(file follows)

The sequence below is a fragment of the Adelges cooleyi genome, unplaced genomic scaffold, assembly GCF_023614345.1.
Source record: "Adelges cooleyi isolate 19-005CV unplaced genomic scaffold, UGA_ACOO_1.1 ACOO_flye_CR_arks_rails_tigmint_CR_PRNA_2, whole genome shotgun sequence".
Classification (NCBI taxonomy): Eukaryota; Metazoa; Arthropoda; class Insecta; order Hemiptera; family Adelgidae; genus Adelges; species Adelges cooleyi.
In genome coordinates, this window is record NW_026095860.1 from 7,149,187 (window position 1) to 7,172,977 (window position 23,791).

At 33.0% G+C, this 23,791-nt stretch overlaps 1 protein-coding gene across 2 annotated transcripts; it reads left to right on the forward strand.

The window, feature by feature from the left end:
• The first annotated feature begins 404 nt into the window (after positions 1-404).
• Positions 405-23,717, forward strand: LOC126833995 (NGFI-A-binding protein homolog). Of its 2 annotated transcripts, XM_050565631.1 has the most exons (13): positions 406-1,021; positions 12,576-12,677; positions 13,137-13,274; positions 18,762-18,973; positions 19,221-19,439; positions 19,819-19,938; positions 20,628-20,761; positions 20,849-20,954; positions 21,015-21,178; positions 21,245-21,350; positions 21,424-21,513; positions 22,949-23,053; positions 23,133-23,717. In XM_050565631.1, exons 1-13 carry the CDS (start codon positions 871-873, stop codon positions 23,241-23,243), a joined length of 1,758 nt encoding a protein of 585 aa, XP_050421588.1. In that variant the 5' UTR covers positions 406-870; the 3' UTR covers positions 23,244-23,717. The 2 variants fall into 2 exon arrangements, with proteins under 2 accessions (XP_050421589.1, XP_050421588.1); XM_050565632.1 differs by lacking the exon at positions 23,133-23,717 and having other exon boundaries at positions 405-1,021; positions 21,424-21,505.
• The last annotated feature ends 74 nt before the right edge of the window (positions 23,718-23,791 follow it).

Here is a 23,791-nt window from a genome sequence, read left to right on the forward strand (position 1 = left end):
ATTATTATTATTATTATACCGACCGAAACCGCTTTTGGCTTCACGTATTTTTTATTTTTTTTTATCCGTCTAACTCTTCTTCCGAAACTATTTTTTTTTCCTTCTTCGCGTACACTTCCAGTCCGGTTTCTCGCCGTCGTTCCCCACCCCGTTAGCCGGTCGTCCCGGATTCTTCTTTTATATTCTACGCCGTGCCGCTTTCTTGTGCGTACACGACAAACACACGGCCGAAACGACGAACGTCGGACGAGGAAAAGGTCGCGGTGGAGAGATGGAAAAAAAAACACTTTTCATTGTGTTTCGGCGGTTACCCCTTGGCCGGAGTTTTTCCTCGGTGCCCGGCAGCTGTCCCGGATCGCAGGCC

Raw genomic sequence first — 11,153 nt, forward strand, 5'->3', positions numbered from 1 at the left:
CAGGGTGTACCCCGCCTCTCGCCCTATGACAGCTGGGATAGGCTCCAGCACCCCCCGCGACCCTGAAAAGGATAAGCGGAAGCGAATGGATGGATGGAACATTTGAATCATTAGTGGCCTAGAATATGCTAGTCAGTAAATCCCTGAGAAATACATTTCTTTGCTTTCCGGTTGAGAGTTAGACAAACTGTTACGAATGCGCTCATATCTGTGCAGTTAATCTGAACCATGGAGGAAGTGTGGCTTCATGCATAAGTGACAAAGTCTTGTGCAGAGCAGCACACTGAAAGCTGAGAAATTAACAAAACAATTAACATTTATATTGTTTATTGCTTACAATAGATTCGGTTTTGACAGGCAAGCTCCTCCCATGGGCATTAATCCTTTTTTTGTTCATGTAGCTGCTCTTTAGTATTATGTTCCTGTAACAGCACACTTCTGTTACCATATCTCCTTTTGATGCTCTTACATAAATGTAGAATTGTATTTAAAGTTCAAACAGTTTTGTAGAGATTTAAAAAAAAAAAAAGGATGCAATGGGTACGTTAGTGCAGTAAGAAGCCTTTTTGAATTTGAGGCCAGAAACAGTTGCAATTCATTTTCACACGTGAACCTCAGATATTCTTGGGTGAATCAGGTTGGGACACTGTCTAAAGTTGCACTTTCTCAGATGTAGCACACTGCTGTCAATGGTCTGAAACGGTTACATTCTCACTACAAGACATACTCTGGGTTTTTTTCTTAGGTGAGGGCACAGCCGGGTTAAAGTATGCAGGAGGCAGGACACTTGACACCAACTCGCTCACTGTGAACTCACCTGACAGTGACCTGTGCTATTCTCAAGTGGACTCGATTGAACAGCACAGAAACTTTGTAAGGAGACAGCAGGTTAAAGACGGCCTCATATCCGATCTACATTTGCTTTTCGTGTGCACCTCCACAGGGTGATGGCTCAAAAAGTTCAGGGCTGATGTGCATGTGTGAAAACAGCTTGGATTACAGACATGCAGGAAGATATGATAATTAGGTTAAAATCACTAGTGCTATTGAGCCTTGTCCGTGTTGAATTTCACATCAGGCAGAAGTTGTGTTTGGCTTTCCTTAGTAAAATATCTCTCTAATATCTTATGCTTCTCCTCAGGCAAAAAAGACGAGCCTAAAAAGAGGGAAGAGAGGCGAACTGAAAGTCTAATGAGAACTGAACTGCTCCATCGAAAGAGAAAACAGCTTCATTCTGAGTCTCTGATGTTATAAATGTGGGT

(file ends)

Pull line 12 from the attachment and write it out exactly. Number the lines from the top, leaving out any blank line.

Raw genomic sequence first — 11,153 nt, forward strand, 5'->3', positions numbered from 1 at the left: